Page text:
ACADIA NATIONAL PARK, Maine — It may represent only 3 percent of the land it owns or on which it has conservation easements, but Maine’s only national park is growing by more than 1,400 acres.
According to the Federal Register, a change in the boundary of the park to reflect the addition of land south of Route 186 on the Schoodic Peninsula became effective on Tuesday, Nov. 17.
The land, 1,441 acres in all, is adjacent to approximately 2,000 acres at the tip of the peninsula that the park has owned for decades. The additional parcel effectively has been managed as part of the park for the past few years, after Lyme Timber acquired the parcel in 2011. Lyme Timber purchased the land from a holding company controlled by the Modena family of Italy that had alarmed park officials and conservationists when it publicized plans, which it later dropped, to build a resort on the property.
Lyme Timber conveyed the property in August to the National Park Foundation, a nonprofit organization that raises private funds to help support national parks and programs and which frequently serves as an intermediary owner in the sale of properties from private owners to the National Park Service. Lyme Timber is retaining ownership of 1,800 acres north of Route 186 that it purchased as part of the 2011 acquisition.
Though it did not own the property, the National Park Service acquired a conservation easement for the entire 1,441-acre parcel in 2013. Two months ago, after two years of work, the park opened the Schoodic Woods campground and a network of hiking and biking trails on the property.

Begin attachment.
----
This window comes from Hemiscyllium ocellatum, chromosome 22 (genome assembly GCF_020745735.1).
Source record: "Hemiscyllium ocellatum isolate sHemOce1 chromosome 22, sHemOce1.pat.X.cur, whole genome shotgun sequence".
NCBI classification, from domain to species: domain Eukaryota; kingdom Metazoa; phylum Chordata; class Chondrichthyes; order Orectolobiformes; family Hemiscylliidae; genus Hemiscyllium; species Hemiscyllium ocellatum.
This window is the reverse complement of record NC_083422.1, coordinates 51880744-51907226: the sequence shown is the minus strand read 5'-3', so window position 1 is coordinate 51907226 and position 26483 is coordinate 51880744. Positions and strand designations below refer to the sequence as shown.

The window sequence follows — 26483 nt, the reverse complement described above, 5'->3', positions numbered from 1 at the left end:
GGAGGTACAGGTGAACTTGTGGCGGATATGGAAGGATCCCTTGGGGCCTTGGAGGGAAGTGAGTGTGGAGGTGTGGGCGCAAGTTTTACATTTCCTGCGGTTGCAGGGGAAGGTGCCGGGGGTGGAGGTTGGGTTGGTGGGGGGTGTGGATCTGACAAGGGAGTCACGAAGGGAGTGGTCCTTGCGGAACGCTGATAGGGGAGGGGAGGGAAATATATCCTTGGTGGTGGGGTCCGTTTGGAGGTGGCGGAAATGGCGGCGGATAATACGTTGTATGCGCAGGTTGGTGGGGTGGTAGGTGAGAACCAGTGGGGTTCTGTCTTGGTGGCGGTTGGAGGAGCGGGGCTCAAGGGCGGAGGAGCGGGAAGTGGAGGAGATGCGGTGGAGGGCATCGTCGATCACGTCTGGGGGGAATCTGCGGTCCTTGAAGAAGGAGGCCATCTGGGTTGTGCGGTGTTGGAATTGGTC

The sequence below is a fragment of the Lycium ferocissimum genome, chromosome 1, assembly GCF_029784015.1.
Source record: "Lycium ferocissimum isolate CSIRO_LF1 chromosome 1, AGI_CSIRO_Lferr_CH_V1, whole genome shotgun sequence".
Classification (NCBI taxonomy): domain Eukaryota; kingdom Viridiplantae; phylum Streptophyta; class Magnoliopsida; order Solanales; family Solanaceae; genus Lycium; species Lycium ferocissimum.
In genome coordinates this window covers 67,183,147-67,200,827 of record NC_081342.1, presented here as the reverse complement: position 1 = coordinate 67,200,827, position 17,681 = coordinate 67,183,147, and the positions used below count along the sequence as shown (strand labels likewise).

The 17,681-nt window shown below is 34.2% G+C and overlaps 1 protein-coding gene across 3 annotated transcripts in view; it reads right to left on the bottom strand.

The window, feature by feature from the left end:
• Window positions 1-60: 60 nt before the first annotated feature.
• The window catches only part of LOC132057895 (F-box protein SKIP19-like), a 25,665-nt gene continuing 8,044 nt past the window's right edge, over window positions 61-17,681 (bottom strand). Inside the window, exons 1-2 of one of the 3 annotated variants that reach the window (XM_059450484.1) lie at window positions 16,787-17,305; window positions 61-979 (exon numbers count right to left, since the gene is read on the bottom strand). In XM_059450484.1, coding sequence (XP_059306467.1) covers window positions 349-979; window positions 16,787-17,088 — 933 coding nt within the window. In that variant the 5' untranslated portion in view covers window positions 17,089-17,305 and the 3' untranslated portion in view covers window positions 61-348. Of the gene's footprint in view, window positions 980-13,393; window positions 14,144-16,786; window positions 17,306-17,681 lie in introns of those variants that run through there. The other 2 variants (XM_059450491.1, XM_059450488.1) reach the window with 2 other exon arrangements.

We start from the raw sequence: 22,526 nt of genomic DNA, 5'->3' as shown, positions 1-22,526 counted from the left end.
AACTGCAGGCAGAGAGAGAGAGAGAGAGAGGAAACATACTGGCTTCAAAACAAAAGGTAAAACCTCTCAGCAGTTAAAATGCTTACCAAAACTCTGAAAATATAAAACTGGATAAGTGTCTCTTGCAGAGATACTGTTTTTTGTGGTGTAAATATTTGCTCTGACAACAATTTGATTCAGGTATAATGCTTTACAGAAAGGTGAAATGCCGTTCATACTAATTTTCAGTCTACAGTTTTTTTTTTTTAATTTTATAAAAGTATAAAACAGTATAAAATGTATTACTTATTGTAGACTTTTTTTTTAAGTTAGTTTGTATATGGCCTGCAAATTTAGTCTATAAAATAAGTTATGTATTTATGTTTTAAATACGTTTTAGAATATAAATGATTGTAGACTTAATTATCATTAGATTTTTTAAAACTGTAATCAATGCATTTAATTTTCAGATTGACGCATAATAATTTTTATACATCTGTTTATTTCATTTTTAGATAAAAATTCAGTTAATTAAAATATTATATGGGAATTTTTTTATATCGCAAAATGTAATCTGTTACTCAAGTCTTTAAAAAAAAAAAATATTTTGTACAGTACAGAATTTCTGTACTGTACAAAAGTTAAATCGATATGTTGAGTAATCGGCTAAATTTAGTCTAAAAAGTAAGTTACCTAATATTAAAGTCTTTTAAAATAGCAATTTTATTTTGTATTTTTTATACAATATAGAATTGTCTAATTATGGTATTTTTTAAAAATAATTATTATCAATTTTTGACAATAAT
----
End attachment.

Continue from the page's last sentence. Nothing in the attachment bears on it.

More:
Mike Madell, interim superintendent of Acadia, said Tuesday that the adjustment of the boundary is a prelude to the legal transfer of ownership of the property from the National Park Foundation to the National Park Service, which he said is expected to be completed by the end of the year.
Madell said Wednesday that because of the location, the recreational uses and conservation easements on the property, there is no reason to keep ownership of it in private hands.
“It just makes sense to bring it into the public domain,” Madell said.
When the transfer in ownership is complete, Acadia National Park will either own or have conservation easements on nearly 50,000 acres, most of which is on Mount Desert Island. The park owns nearly 37,000 acres spread out between MDI, the Schoodic Peninsula and Isle Au Haut and owns easements on an additional 12,000 acres of abutting or nearby land.
David MacDonald, president of Friends of Acadia, said Tuesday in an emailed statement that the transfer of the property won’t result in a major change in how it is being managed, given the conservation easement the park service acquired two years ago.
“On the other hand, any time you add 1,400 acres to Acadia National Park, it is a historic moment and an accomplishment to be celebrated,” MacDonald added. “I don’t think we will see another project of this scale and possessing so many conservation values in our lifetimes. I think it is appropriate that the land will soon be under full park ownership, and that it will provide real benefits to the park visitors and neighboring communities for years to come.”